- End-use equipment. This category includes taps, storage facilities, meters, hydrants and service connections to user facilities. While many kinds of end-use equipment like tanks, reservoirs and hydrants last longer than other components, they still require timely upgrades to ensure reliable water storage and consumer distribution.
By upgrading the key components in water distribution systems, along with other accessory components, municipalities can help:
- Mitigate risks of waterborne diseases and lead contamination. Leaking pipes increase the risk of waterborne diseases. Lead pipes are also a source of contamination in drinking water supplies. Upgrading broken and deteriorating pipes can help ensure clean quality water.
- Reduce stress on compromised water infrastructure. Population growth adds stress to aging water infrastructure. Upgrades support the construction of a robust system to address increased water demand across communities.
- Secure water supply against shortages. Research studies project decreased water supplies under future climate conditions in more than 70% of watersheds. Upgraded water distribution systems help secure water supplies and improve reservoir storage capacities, especially in dry regions. Upgrades also reduce water loss associated with leaking water infrastructure to allow water utilities to operate more efficiently.
- Provide sustainable water services. Amid changes in precipitation patterns caused by climate change, upgrades can help municipalities implement effective water management strategies, particularly in urban areas with larger populations.
Upgrading water distribution systems has become a public emergency to ensure access to safe water supplies across the U.S. A team of experienced water engineers can lend municipal leaders invaluable expertise and help determine upgrades for individual systems.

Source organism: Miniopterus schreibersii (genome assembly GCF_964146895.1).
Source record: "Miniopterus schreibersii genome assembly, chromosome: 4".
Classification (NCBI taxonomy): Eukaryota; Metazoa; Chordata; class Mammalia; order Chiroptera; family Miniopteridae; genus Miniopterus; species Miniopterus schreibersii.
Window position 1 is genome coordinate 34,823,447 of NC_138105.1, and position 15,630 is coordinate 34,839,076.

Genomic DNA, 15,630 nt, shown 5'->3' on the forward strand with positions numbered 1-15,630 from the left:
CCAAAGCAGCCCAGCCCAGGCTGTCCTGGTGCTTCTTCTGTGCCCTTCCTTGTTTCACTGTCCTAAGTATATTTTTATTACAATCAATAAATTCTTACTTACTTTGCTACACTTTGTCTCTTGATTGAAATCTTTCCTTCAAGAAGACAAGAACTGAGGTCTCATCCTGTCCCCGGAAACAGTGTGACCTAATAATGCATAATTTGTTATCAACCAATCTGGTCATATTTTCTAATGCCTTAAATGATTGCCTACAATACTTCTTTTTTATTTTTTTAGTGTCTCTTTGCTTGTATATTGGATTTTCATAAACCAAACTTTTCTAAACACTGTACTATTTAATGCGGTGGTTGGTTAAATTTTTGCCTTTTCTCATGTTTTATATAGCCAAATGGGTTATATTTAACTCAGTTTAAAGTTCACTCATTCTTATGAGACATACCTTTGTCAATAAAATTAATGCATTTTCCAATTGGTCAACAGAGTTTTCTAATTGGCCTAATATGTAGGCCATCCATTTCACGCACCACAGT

How Fehr Graham can help upgrade the water distribution system in your community
The professionals at Fehr Graham understand the challenges communities face in upgrading water distribution systems. Large investments and extended project timelines can deter municipalities from upgrading their water infrastructures. Our team of water engineers works with community leaders to create comprehensive plans and ensure safe reliable drinking water supplies. Whether you need to upgrade distribution mains, treatment systems, wells, pumps and controls, replace lead service lines or increase elevated or ground storage capacity, we assist municipalities through every stage of the process.
When it comes to upgrading water distribution systems, communities often lack enough funds to complete the project. At Fehr Graham, we provide more than engineering solutions. We help communities secure all types of local, state and federal funding for water distribution system upgrades.
To learn more about how Fehr Graham can help you upgrade the water distribution system in your community,
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|Seth Gronewold is a Professional Engineer who manages several municipal and private projects. As one of the firm’s
owners, he works to improve the quality of life for those in northern Illinois by evaluating issues, listening to